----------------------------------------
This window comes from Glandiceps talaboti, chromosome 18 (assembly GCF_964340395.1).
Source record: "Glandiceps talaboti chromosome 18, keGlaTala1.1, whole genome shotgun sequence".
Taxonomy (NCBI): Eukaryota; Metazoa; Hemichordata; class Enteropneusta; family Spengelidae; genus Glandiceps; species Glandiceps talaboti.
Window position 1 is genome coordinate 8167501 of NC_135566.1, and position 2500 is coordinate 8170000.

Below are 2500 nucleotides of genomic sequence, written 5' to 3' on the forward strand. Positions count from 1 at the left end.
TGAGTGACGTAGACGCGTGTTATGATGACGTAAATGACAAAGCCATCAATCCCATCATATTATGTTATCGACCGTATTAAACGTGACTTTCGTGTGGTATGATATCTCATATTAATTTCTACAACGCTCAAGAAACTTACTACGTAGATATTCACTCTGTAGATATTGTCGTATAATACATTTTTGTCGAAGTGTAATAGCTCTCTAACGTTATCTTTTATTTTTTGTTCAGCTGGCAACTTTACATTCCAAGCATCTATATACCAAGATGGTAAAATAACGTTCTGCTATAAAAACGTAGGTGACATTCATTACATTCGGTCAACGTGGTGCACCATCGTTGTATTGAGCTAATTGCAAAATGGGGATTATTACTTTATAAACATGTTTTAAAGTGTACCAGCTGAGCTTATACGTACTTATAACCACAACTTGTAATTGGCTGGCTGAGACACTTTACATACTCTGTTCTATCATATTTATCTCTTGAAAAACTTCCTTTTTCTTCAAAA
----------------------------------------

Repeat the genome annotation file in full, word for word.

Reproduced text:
This window comes from Glandiceps talaboti, chromosome 18 (assembly GCF_964340395.1).
Source record: "Glandiceps talaboti chromosome 18, keGlaTala1.1, whole genome shotgun sequence".
Taxonomy (NCBI): Eukaryota; Metazoa; Hemichordata; class Enteropneusta; family Spengelidae; genus Glandiceps; species Glandiceps talaboti.
Window position 1 is genome coordinate 8167501 of NC_135566.1, and position 2500 is coordinate 8170000.

Below are 2500 nucleotides of genomic sequence, written 5' to 3' on the forward strand. Positions count from 1 at the left end.
TGAGTGACGTAGACGCGTGTTATGATGACGTAAATGACAAAGCCATCAATCCCATCATATTATGTTATCGACCGTATTAAACGTGACTTTCGTGTGGTATGATATCTCATATTAATTTCTACAACGCTCAAGAAACTTACTACGTAGATATTCACTCTGTAGATATTGTCGTATAATACATTTTTGTCGAAGTGTAATAGCTCTCTAACGTTATCTTTTATTTTTTGTTCAGCTGGCAACTTTACATTCCAAGCATCTATATACCAAGATGGTAAAATAACGTTCTGCTATAAAAACGTAGGTGACATTCATTACATTCGGTCAACGTGGTGCACCATCGTTGTATTGAGCTAATTGCAAAATGGGGATTATTACTTTATAAACATGTTTTAAAGTGTACCAGCTGAGCTTATACGTACTTATAACCACAACTTGTAATTGGCTGGCTGAGACACTTTACATACTCTGTTCTATCATATTTATCTCTTGAAAAACTTCCTTTTTCTTCAAAA